What Is Episodic Memory?

When you tell people you have a ‘bad memory’, that would seem to imply that there is only one ‘type’ of memory that can either be good or bad. This seems to look at memory as a binary thing and suggest that there’s no way you can have a memory that is good in some scenarios and bad in others.

In reality though, memory is much more complicated than that and really comes in a wide variety of flavors and varieties. For instance, you might have a very good short term memory or a very bad memory for faces – they’re not the same thing at all!

One particularly interesting type of memory with that in mind, is ‘episodic memory’. In many ways, this is the most important type of memory of all and could even be considered a crucial part of what makes you you. But what exactly is this type of memory? And how does it work?

Episodic Memory Explained

Basically, episodic memory is the memory you have about events. These are your unique recollections of things that happened in your life and things that you know to have happened in the lives of others. If you think of your brain as containing a large timeline, your episodic memory would then be responsible for that timeline and all the events that exist on it.

Often, episodic memory will get confused with autobiographical memory, which is understandable. Autobiographical memory refers to your memories of your own life, as well as facts about yourself. Some aspects of autobiographical memory to fall under the banner of episodic memory and vice versa then, but they are still two distinct things. For instance, autobiographical memory can also include facts about yourself – such as the city you were born in and your name. These are examples of ‘semantic memories’. Likewise, episodic memory can include information about other people, which is not in any way autobiographical. There is a fuzzy line to be drawn here however and the distinction is not quite perfect.

How Episodic Memories Are Formed

Encoding is what we consider the first crucial step in the formation of any memory. Here, the memory is converted to a construct to be stored within the brain’s long or short term memory.

The way this actually works on a physiological level is highly complex and not fully understood, though what we do know is fascinating.

Essentially, when you experience anything, this causes neurons to fire in your brain corresponding to what you’ve seen and heard. At the same time, the event will have an emotional content which is what defines the release of neurotransmitters and hormones. These tell us whether the event is happy or sad, as well as whether the event is important enough to be moved to the long-term memory for permanent storage.

What’s amazing, is the brain’s ability to take all the inputs from the sensory areas of the brain and then combine them into a single experience in the hippocampus. The hippocampus will then ultimately dictate on whether the inputs should be committed to long-term memory or not. Cases of anterograde amnesia – where patients lose the ability to formulate new memories – demonstrate to us the role of the hippocampus which is normally damaged.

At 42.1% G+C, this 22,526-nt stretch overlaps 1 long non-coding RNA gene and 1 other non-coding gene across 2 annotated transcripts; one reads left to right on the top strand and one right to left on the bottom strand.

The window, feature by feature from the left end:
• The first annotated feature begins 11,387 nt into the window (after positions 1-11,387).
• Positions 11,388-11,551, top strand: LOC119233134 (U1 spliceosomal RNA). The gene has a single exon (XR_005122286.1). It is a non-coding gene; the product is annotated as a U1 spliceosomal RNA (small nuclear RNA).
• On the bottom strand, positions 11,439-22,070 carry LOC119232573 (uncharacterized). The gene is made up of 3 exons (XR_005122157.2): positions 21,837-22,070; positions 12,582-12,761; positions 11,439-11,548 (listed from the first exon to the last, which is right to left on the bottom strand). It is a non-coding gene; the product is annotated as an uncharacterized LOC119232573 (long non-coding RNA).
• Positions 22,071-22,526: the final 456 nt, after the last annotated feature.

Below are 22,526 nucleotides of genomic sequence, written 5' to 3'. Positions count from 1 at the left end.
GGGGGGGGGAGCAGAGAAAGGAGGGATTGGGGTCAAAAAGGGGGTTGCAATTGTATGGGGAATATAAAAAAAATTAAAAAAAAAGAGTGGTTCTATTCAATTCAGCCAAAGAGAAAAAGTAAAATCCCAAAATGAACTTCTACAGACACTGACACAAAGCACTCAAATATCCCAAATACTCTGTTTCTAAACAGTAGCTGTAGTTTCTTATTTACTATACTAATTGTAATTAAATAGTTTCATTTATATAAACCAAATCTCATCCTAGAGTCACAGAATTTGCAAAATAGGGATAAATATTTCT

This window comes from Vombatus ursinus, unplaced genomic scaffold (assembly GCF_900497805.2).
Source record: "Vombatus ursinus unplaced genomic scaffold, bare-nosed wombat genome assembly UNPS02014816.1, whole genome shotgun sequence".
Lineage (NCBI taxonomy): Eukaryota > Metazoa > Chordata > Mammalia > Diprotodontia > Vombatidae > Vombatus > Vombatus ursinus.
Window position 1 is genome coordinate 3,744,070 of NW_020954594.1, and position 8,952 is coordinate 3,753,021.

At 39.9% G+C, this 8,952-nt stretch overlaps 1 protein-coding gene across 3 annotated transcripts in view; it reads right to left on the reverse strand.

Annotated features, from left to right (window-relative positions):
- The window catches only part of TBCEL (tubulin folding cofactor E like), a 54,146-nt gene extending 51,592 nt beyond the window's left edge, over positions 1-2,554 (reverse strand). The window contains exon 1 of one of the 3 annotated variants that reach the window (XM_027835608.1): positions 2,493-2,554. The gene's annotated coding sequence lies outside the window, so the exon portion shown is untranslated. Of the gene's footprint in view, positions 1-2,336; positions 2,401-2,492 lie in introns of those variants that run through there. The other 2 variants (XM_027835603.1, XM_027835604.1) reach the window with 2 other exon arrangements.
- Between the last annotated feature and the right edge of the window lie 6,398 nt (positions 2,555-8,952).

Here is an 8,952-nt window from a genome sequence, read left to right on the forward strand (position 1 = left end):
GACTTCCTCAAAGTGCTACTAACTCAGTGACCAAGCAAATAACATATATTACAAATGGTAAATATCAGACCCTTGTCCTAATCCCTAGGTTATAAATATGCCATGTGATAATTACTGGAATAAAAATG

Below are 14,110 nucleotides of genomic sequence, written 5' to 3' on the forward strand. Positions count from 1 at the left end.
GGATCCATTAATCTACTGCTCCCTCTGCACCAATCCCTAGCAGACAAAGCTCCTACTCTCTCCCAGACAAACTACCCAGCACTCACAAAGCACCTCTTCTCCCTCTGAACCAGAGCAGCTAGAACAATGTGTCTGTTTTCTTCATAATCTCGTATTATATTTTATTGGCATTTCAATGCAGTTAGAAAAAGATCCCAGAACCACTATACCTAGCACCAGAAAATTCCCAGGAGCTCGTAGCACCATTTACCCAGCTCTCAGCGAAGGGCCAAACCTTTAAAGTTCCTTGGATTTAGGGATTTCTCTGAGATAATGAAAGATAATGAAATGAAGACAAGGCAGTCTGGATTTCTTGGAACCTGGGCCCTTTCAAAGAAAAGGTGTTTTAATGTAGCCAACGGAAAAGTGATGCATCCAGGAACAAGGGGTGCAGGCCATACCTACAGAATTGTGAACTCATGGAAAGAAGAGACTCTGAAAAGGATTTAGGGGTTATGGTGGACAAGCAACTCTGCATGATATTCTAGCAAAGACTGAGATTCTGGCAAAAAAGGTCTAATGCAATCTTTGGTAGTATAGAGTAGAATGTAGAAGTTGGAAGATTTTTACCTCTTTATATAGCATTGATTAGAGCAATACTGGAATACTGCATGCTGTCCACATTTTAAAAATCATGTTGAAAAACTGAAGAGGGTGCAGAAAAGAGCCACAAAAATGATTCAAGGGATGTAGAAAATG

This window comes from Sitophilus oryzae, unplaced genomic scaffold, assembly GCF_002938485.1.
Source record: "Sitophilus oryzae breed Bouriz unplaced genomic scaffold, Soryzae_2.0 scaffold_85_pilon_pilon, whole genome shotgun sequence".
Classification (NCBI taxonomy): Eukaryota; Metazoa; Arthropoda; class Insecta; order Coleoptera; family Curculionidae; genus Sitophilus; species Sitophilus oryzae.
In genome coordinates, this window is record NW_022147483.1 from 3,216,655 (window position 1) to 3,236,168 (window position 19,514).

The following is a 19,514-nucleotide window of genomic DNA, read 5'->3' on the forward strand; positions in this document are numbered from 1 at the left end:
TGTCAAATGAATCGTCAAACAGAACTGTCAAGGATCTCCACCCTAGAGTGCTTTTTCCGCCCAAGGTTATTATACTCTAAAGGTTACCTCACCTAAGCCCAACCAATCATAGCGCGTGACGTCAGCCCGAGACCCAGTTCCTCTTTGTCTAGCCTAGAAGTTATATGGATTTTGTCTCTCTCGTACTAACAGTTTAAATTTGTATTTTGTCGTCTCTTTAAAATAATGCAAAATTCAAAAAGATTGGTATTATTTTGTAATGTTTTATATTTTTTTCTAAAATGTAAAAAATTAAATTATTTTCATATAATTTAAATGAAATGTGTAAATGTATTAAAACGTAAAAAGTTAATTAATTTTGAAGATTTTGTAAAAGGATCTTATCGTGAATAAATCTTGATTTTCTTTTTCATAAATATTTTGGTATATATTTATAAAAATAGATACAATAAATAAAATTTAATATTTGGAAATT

Memories will often be stored primarily through particular types of encoding – meaning that they will rely more on one of the senses than the others. Most common for episodic memories is ‘semantic encoding’ meaning that the memory is based more on the meaning and our understanding of it, rather than the sound (acoustic encoding) or what we saw (visual encoding); although these might also play a role.

Memories can also be ‘consolidated’ as we recall them repeatedly. The more often we relive a memory in our brains, the more deeply encoded it will become. This likely occurs through the process known as myelination and long-term potentiation. Essentially, repeated use of any neural pathway will cause the myelin sheath that covers it to become stronger, thereby providing additional insulation and making the connection stronger.

The Fallibility of Your Episodic Memory

Interestingly, it has been proven on many occasion that our episodic and autobiographical memories are far from infallible and can be very easily misled. Simple leading questions for example can be enough to throw an honest jury – if a lawyer asks whether the witnesses saw the vehicle ‘slam’ into the one in front, they will estimate its speed as being higher than if the question uses the word ‘tap’.

Moreover, it appears that our memories can be edited through the simple act of retrieving them (see this article).

And of course the initial formation of the memory is also highly dependent on our attention and on our subjective interpretation of events. If something happens but your attention is not on the key event, then your memory might be very different from someone else who was more focussed at the time. What’s more, is that we will often ‘fill in the blanks’ with what we call ‘schemas’. In other words, we have a kind of ‘default’ idea of what certain items look like or what people behave like. If we weren’t fully paying attention, then often our brains will actually fill in the missing pieces by ‘guessing’ and we won’t know the difference!

One other interesting phenomenon pertaining to episodic memory is something called a ‘flashbulb memory’. This is a type of memory that is cemented in stone and is easy for us to vividly recall in extreme detail. Usually, flashbulb memories occur when we’re highly shocked, scared, happy or upset. This triggers a sudden rush of hormones and neurotransmitters corresponding to that emotion – adrenaline for fear for example – and that in turn means that the memory gets laid down much more permanently and vividly. This is why so many people remember where they were the day Diana died for example and why you probably remember your wedding day in greater detail than Thursday three weeks ago.

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